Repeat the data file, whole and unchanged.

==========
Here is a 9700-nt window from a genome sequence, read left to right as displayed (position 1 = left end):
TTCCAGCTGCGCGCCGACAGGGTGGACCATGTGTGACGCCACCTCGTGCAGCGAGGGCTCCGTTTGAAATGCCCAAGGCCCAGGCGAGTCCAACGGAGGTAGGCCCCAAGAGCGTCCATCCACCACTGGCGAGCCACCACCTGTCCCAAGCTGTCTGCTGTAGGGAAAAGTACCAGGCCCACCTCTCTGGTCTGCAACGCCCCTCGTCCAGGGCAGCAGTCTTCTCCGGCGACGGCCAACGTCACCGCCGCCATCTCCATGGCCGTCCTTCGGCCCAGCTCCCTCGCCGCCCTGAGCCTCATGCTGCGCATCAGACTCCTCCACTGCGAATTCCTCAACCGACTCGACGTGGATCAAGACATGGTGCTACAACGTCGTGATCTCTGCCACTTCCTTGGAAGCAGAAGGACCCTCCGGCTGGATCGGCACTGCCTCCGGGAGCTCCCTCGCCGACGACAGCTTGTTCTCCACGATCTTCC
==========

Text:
Here is a 9700-nt window from a genome sequence, read left to right as displayed (position 1 = left end):
TTCCAGCTGCGCGCCGACAGGGTGGACCATGTGTGACGCCACCTCGTGCAGCGAGGGCTCCGTTTGAAATGCCCAAGGCCCAGGCGAGTCCAACGGAGGTAGGCCCCAAGAGCGTCCATCCACCACTGGCGAGCCACCACCTGTCCCAAGCTGTCTGCTGTAGGGAAAAGTACCAGGCCCACCTCTCTGGTCTGCAACGCCCCTCGTCCAGGGCAGCAGTCTTCTCCGGCGACGGCCAACGTCACCGCCGCCATCTCCATGGCCGTCCTTCGGCCCAGCTCCCTCGCCGCCCTGAGCCTCATGCTGCGCATCAGACTCCTCCACTGCGAATTCCTCAACCGACTCGACGTGGATCAAGACATGGTGCTACAACGTCGTGATCTCTGCCACTTCCTTGGAAGCAGAAGGACCCTCCGGCTGGATCGGCACTGCCTCCGGGAGCTCCCTCGCCGACGACAGCTTGTTCTCCACGATCTTCC